The Basic Use Of Tokens In Cryptoeconomics

A token is basically a means of exchanging value or service using a form of currency. In the traditional sense, we use tokens for a variety of reasons. It is used as a way to validate a service or transaction, representing money. Back in the days, tokens were used on tolls, subways and in arcades. You purchase the tokens first using real money in your native currency. For example, to ride the subway you would first pay $1.50 to the attendant at a booth. The attendant then gives you a token which you then use to insert into a slot at the turnstile. If the token is accepted it opens a gate that allows entry to the subway train deck. Likewise at the arcade you pay first for tokens before you can use the video game machines.

Tokens provide a means to control the use of a device, like the video game machines in the arcade or account for usage, like passengers using the subway. It has its purposes as a means to exchange value for the use of something (e.g. transportation, entertainment, etc.). The use of tokens can also help regulate or secure the use of services, for management purposes. In an arcade, the operator wants only their customers to use their machines. They want to to be able to track the machines as assets and only have customers use it. A rival arcade’s tokens will not be allowed by their establishment. By issuing tokens, they are able to accomplish that.

In cryptoeconomics, tokens are also used. It has the same purpose, but it is in a digital format. Tokens from a cryptoeconomic context store a value that can be exchanged for something. It is also expended as a fee to perform computations to secure and process transactions. Tokens are also called coins, but there is a difference in their purpose when using these terms. A coin refers more to the cryptocurrency itself. You can call the coin as Bitcoin, while its token is BTC. When expending the coin you can refer to it as a token of the cryptocurrency’s blockchain network. It is a unit of value for that particular blockchain. On Ethereum, there are different token types that can be exchanged for value. The ERC20 token, used for funding projects, can be exchanged for Ether and converted into other cryptocurrency using smart contracts.

Tokens in cryptocurrency are also used to verify a user’s ownership of a coin. All tokens are associated with a public address that refers to the holder of the coin or token. This cannot be disputed on the blockchain since it is validated and tamper resistant. This provides a way to verify if a person is being honest when conducting a transaction. There is always a trail of provenance that records the history of a token when used in a transaction. Bad actors attempting to forge fake tokens will not be able to because tokens can only be issued through the blockchain by way of consensus (e.g. proof-of-work, etc.).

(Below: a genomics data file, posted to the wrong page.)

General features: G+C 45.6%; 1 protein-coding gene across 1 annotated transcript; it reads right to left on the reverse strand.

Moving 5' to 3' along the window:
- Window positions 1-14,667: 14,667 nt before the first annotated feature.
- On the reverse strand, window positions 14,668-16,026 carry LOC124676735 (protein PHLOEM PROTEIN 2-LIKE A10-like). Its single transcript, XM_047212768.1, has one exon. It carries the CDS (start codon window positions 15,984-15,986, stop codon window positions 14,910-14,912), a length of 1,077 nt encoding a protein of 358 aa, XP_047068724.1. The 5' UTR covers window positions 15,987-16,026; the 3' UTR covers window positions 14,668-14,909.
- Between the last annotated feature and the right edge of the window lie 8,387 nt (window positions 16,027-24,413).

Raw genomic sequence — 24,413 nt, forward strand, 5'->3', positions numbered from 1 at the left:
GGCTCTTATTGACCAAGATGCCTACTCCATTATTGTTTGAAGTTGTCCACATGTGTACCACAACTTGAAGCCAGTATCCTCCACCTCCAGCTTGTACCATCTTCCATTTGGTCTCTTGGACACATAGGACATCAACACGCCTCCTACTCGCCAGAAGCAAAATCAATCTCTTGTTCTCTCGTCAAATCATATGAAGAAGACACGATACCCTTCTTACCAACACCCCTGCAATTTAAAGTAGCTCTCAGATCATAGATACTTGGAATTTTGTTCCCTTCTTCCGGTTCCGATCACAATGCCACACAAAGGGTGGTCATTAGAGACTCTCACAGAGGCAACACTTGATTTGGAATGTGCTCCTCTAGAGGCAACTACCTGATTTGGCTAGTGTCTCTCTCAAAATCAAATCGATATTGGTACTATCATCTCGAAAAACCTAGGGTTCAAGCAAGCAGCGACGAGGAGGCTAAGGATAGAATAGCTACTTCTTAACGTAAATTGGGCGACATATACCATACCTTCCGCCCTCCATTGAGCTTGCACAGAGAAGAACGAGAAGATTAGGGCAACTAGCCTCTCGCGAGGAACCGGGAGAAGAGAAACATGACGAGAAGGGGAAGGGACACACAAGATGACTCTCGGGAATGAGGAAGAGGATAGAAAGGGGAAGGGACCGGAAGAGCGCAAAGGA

A token is like a certificate of authenticity or proof of ownership regarding a coin. During a trustless transaction on the public blockchain, if a user Alice and another user Bob conduct a transaction, their public address is recorded along with the transfer of value of the token they hold. It transfers ownership from one user to the other. Supposed Bob wants to sell his unused television to Alice directly, they enter into a P2P (peer-to-peer) transaction. Bob asks for 5 Ether which Alice then pays using a smart contract on the Ethereum blockchain. The smart contract executes with consent from both parties and the token exchange takes place allowing 5 Ether to transfer from Alice to Bob. The good thing about smart contracts is that before any transfer of value can take place, a condition can be created that the physical item must first be delivered to Alice before Bob receives a payment.

Tokenized economies based on smart contracts allow more transactions to be conducted directly without middlemen or third party platforms. The blockchain is the layer of trust that facilitates the transaction, and never blocks or censures anyone. Like in traditional economies, tokens are used for tracking and accountability purposes. This also transfers value in exchange for goods and services.

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